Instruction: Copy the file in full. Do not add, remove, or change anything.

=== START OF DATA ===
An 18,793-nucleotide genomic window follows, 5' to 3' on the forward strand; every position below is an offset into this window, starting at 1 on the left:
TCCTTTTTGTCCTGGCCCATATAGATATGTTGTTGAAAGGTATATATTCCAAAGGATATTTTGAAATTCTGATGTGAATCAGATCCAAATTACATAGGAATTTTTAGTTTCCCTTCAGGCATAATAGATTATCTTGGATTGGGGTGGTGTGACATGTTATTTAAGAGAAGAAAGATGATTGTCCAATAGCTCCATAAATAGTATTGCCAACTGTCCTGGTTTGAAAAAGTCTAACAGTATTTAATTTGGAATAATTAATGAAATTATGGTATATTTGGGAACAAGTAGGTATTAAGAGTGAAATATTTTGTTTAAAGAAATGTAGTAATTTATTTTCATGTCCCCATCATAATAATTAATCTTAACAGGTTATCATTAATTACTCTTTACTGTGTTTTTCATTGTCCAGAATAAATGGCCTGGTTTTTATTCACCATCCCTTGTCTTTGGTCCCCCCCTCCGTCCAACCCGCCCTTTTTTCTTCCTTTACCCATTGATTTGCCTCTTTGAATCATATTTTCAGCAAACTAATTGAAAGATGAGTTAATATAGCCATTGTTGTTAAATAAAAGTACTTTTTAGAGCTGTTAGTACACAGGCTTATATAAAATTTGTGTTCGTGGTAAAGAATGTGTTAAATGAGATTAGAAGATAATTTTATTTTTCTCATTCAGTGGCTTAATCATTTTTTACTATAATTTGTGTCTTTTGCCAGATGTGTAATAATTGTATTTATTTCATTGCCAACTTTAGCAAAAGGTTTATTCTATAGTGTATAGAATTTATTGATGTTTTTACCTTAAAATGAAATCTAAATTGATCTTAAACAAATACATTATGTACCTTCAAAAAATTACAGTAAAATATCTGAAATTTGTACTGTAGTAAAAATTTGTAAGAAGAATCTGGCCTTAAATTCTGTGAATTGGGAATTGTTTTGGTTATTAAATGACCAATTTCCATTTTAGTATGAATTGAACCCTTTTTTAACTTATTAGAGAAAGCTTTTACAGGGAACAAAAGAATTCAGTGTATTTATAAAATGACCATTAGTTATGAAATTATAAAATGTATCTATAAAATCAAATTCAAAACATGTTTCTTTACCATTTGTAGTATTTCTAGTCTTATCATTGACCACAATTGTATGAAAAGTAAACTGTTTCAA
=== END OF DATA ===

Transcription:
An 18,793-nucleotide genomic window follows, 5' to 3' on the forward strand; every position below is an offset into this window, starting at 1 on the left:
TCCTTTTTGTCCTGGCCCATATAGATATGTTGTTGAAAGGTATATATTCCAAAGGATATTTTGAAATTCTGATGTGAATCAGATCCAAATTACATAGGAATTTTTAGTTTCCCTTCAGGCATAATAGATTATCTTGGATTGGGGTGGTGTGACATGTTATTTAAGAGAAGAAAGATGATTGTCCAATAGCTCCATAAATAGTATTGCCAACTGTCCTGGTTTGAAAAAGTCTAACAGTATTTAATTTGGAATAATTAATGAAATTATGGTATATTTGGGAACAAGTAGGTATTAAGAGTGAAATATTTTGTTTAAAGAAATGTAGTAATTTATTTTCATGTCCCCATCATAATAATTAATCTTAACAGGTTATCATTAATTACTCTTTACTGTGTTTTTCATTGTCCAGAATAAATGGCCTGGTTTTTATTCACCATCCCTTGTCTTTGGTCCCCCCCTCCGTCCAACCCGCCCTTTTTTCTTCCTTTACCCATTGATTTGCCTCTTTGAATCATATTTTCAGCAAACTAATTGAAAGATGAGTTAATATAGCCATTGTTGTTAAATAAAAGTACTTTTTAGAGCTGTTAGTACACAGGCTTATATAAAATTTGTGTTCGTGGTAAAGAATGTGTTAAATGAGATTAGAAGATAATTTTATTTTTCTCATTCAGTGGCTTAATCATTTTTTACTATAATTTGTGTCTTTTGCCAGATGTGTAATAATTGTATTTATTTCATTGCCAACTTTAGCAAAAGGTTTATTCTATAGTGTATAGAATTTATTGATGTTTTTACCTTAAAATGAAATCTAAATTGATCTTAAACAAATACATTATGTACCTTCAAAAAATTACAGTAAAATATCTGAAATTTGTACTGTAGTAAAAATTTGTAAGAAGAATCTGGCCTTAAATTCTGTGAATTGGGAATTGTTTTGGTTATTAAATGACCAATTTCCATTTTAGTATGAATTGAACCCTTTTTTAACTTATTAGAGAAAGCTTTTACAGGGAACAAAAGAATTCAGTGTATTTATAAAATGACCATTAGTTATGAAATTATAAAATGTATCTATAAAATCAAATTCAAAACATGTTTCTTTACCATTTGTAGTATTTCTAGTCTTATCATTGACCACAATTGTATGAAAAGTAAACTGTTTCAA